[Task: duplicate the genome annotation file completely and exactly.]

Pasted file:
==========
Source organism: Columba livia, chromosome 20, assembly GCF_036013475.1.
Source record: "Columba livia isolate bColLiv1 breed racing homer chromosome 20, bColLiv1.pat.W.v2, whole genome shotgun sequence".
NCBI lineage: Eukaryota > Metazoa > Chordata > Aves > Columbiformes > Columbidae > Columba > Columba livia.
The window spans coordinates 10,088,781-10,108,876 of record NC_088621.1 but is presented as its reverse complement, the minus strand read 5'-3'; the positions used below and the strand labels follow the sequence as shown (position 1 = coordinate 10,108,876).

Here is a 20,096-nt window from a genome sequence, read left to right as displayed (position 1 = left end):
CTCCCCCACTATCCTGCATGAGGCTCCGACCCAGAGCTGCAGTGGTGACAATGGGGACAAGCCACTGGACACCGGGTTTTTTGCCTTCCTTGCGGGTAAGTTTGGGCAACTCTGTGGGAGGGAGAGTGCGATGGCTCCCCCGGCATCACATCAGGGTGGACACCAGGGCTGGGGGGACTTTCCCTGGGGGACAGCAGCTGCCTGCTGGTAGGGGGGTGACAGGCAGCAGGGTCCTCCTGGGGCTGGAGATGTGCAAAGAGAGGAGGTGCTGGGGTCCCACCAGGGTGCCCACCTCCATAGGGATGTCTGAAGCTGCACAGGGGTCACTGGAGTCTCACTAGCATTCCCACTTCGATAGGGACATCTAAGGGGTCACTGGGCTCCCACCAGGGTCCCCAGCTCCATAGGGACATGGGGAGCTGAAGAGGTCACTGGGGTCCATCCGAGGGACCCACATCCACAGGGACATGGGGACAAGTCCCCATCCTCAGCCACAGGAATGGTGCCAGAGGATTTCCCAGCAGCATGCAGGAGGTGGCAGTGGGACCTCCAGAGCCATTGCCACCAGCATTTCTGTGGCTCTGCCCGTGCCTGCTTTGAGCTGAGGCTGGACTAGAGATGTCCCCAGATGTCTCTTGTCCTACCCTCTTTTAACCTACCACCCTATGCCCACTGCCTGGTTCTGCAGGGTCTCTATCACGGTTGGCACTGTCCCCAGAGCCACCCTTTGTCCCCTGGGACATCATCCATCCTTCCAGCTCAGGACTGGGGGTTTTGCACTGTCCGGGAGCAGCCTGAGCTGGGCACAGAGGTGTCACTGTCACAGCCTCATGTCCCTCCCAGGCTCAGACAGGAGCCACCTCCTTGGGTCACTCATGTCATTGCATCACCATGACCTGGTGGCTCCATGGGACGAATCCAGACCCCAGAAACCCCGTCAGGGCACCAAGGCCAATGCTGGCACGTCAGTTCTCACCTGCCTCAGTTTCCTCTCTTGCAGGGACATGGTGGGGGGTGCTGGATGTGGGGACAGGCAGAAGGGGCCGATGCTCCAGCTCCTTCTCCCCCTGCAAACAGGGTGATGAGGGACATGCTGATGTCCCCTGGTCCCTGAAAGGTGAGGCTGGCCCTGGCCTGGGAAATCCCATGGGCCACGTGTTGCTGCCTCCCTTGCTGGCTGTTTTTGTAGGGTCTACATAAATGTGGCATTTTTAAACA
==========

Source organism: Columba livia, chromosome 20, assembly GCF_036013475.1.
Source record: "Columba livia isolate bColLiv1 breed racing homer chromosome 20, bColLiv1.pat.W.v2, whole genome shotgun sequence".
NCBI lineage: Eukaryota > Metazoa > Chordata > Aves > Columbiformes > Columbidae > Columba > Columba livia.
The window spans coordinates 10,088,781-10,108,876 of record NC_088621.1 but is presented as its reverse complement, the minus strand read 5'-3'; the positions used below and the strand labels follow the sequence as shown (position 1 = coordinate 10,108,876).

Here is a 20,096-nt window from a genome sequence, read left to right as displayed (position 1 = left end):
CTCCCCCACTATCCTGCATGAGGCTCCGACCCAGAGCTGCAGTGGTGACAATGGGGACAAGCCACTGGACACCGGGTTTTTTGCCTTCCTTGCGGGTAAGTTTGGGCAACTCTGTGGGAGGGAGAGTGCGATGGCTCCCCCGGCATCACATCAGGGTGGACACCAGGGCTGGGGGGACTTTCCCTGGGGGACAGCAGCTGCCTGCTGGTAGGGGGGTGACAGGCAGCAGGGTCCTCCTGGGGCTGGAGATGTGCAAAGAGAGGAGGTGCTGGGGTCCCACCAGGGTGCCCACCTCCATAGGGATGTCTGAAGCTGCACAGGGGTCACTGGAGTCTCACTAGCATTCCCACTTCGATAGGGACATCTAAGGGGTCACTGGGCTCCCACCAGGGTCCCCAGCTCCATAGGGACATGGGGAGCTGAAGAGGTCACTGGGGTCCATCCGAGGGACCCACATCCACAGGGACATGGGGACAAGTCCCCATCCTCAGCCACAGGAATGGTGCCAGAGGATTTCCCAGCAGCATGCAGGAGGTGGCAGTGGGACCTCCAGAGCCATTGCCACCAGCATTTCTGTGGCTCTGCCCGTGCCTGCTTTGAGCTGAGGCTGGACTAGAGATGTCCCCAGATGTCTCTTGTCCTACCCTCTTTTAACCTACCACCCTATGCCCACTGCCTGGTTCTGCAGGGTCTCTATCACGGTTGGCACTGTCCCCAGAGCCACCCTTTGTCCCCTGGGACATCATCCATCCTTCCAGCTCAGGACTGGGGGTTTTGCACTGTCCGGGAGCAGCCTGAGCTGGGCACAGAGGTGTCACTGTCACAGCCTCATGTCCCTCCCAGGCTCAGACAGGAGCCACCTCCTTGGGTCACTCATGTCATTGCATCACCATGACCTGGTGGCTCCATGGGACGAATCCAGACCCCAGAAACCCCGTCAGGGCACCAAGGCCAATGCTGGCACGTCAGTTCTCACCTGCCTCAGTTTCCTCTCTTGCAGGGACATGGTGGGGGGTGCTGGATGTGGGGACAGGCAGAAGGGGCCGATGCTCCAGCTCCTTCTCCCCCTGCAAACAGGGTGATGAGGGACATGCTGATGTCCCCTGGTCCCTGAAAGGTGAGGCTGGCCCTGGCCTGGGAAATCCCATGGGCCACGTGTTGCTGCCTCCCTTGCTGGCTGTTTTTGTAGGGTCTACATAAATGTGGCATTTTTAAACA